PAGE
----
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"The goal of this paper is to identify risk-prone processes in the transition of care for patients requiring parenteral nutrition (PN) between healthcare environments, including the hospital, home, skilled nursing facility, and long-term acute care hospital settings" Adams et al (2022).
ASPEN paper – PN patient safe care transitions

Abstract:

Transitions of care require coordination between inpatient healthcare providers, care managers, outpatient/ambulatory providers, and the patient/caregiver and family members. Poor communication during transitions of care can affect health outcomes and economic costs for patients/caregivers, healthcare providers, and healthcare systems. The goal of this paper is to identify risk-prone processes in the transition of care for patients requiring parenteral nutrition (PN) between healthcare environments, including the hospital, home, skilled nursing facility, and long-term acute care hospital settings. To facilitate the evaluation of the transition, a sequential series of steps in the transition process were identified: initial notification, assessment in preparation for transfer, identifying the receiving organization, identifying accountable providers at each sending/receiving organization, communicating the nutrition care plan, implementing the plan and additional considerations regarding PN preparation and readmissions. Safety concerns with risk-prone processes are identified and recommended best practices are proposed for improving processes at each step of the transition. Pediatric considerations are included in the evaluation of the various steps in the transition of care. This paper was approved by the American Society for Parenteral and Enteral Nutrition (ASPEN) Board of Directors.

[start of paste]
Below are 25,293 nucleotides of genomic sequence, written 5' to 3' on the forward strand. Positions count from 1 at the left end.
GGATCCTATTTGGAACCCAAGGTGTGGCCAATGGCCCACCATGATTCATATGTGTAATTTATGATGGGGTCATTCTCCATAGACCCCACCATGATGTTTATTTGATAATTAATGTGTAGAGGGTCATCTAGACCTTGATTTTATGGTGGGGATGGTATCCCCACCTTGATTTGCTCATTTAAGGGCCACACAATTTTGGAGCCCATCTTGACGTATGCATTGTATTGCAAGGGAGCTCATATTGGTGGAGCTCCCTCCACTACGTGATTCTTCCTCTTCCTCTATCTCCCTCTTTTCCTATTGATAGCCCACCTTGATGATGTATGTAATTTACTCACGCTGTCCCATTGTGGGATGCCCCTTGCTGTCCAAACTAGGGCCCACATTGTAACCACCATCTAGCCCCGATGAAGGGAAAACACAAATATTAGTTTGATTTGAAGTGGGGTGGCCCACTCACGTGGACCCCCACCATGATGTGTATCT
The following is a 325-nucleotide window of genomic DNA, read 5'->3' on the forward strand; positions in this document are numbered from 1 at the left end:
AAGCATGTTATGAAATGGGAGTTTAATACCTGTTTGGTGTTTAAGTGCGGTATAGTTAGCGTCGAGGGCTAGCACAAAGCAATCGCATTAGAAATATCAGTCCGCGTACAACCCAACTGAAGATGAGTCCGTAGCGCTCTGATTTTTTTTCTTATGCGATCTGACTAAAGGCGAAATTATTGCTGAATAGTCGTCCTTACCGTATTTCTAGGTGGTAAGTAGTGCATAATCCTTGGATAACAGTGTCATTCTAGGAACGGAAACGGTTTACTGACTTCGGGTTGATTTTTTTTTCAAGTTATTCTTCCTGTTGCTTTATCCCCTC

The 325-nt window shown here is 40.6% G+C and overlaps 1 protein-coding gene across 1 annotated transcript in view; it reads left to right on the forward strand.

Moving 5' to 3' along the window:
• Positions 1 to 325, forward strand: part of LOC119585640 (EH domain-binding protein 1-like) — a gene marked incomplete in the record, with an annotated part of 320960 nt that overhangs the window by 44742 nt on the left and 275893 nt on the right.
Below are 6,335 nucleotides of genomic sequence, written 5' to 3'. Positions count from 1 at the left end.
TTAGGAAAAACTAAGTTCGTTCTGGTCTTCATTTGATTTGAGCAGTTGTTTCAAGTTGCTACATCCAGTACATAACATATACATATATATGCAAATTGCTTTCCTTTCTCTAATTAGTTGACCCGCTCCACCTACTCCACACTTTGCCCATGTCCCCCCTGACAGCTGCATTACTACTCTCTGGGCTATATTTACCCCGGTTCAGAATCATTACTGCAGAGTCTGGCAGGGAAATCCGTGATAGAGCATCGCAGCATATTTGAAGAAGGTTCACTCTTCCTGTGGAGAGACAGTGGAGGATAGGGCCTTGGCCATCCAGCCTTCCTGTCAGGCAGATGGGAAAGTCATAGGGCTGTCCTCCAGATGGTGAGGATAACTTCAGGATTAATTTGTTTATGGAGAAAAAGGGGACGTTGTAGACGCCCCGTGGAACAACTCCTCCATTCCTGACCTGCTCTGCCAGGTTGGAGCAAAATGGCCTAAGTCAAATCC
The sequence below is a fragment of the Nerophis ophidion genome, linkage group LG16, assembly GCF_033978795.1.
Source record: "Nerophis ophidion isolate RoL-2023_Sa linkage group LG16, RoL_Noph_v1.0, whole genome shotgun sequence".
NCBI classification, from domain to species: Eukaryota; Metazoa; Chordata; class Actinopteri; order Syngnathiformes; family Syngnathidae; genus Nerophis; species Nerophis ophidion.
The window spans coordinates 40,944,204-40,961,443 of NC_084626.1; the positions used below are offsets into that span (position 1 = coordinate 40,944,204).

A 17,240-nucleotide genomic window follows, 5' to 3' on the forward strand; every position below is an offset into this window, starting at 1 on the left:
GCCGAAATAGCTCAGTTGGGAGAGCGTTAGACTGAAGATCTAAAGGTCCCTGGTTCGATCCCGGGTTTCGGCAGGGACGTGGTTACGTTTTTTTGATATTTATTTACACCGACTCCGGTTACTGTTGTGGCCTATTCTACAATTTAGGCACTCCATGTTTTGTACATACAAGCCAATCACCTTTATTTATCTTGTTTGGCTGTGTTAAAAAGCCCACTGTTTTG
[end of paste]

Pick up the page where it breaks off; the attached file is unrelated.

Reference:

Adams SC, Gura KM, Seres DS, Kovacevich D, Maguire A, Herlitz J, Canada TW, Nishikawa R, Boullata J; and the ASPEN Parenteral Nutrition Safety Committee. Safe care transitions for patients receiving parenteral nutrition. Nutr Clin Tract. 2022 May 19. doi: 10.1002/ncp.10861. Epub ahead of print. PMID: 35587169.